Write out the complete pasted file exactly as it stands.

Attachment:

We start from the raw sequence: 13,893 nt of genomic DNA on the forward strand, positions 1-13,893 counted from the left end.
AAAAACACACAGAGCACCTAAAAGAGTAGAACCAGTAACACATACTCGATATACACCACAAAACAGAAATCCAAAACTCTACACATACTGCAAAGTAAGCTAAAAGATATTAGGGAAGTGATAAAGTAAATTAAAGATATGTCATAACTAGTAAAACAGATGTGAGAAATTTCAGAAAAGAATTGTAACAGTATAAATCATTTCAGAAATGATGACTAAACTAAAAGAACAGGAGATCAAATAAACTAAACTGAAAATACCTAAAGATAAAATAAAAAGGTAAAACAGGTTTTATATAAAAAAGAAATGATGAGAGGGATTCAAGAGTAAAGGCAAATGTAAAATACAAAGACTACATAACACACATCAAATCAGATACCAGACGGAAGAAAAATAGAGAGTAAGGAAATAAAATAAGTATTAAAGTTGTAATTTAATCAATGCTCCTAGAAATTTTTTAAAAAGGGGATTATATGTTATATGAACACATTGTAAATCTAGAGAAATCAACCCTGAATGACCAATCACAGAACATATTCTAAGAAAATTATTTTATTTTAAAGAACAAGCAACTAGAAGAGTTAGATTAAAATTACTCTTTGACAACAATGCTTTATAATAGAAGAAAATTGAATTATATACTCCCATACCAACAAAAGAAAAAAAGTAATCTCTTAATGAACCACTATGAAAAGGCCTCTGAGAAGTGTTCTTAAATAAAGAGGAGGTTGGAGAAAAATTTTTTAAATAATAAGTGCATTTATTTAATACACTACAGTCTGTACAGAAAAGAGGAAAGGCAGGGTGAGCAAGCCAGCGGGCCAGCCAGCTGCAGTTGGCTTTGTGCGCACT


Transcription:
We start from the raw sequence: 13,893 nt of genomic DNA on the forward strand, positions 1-13,893 counted from the left end.
AAAAACACACAGAGCACCTAAAAGAGTAGAACCAGTAACACATACTCGATATACACCACAAAACAGAAATCCAAAACTCTACACATACTGCAAAGTAAGCTAAAAGATATTAGGGAAGTGATAAAGTAAATTAAAGATATGTCATAACTAGTAAAACAGATGTGAGAAATTTCAGAAAAGAATTGTAACAGTATAAATCATTTCAGAAATGATGACTAAACTAAAAGAACAGGAGATCAAATAAACTAAACTGAAAATACCTAAAGATAAAATAAAAAGGTAAAACAGGTTTTATATAAAAAAGAAATGATGAGAGGGATTCAAGAGTAAAGGCAAATGTAAAATACAAAGACTACATAACACACATCAAATCAGATACCAGACGGAAGAAAAATAGAGAGTAAGGAAATAAAATAAGTATTAAAGTTGTAATTTAATCAATGCTCCTAGAAATTTTTTAAAAAGGGGATTATATGTTATATGAACACATTGTAAATCTAGAGAAATCAACCCTGAATGACCAATCACAGAACATATTCTAAGAAAATTATTTTATTTTAAAGAACAAGCAACTAGAAGAGTTAGATTAAAATTACTCTTTGACAACAATGCTTTATAATAGAAGAAAATTGAATTATATACTCCCATACCAACAAAAGAAAAAAAGTAATCTCTTAATGAACCACTATGAAAAGGCCTCTGAGAAGTGTTCTTAAATAAAGAGGAGGTTGGAGAAAAATTTTTTAAATAATAAGTGCATTTATTTAATACACTACAGTCTGTACAGAAAAGAGGAAAGGCAGGGTGAGCAAGCCAGCGGGCCAGCCAGCTGCAGTTGGCTTTGTGCGCACT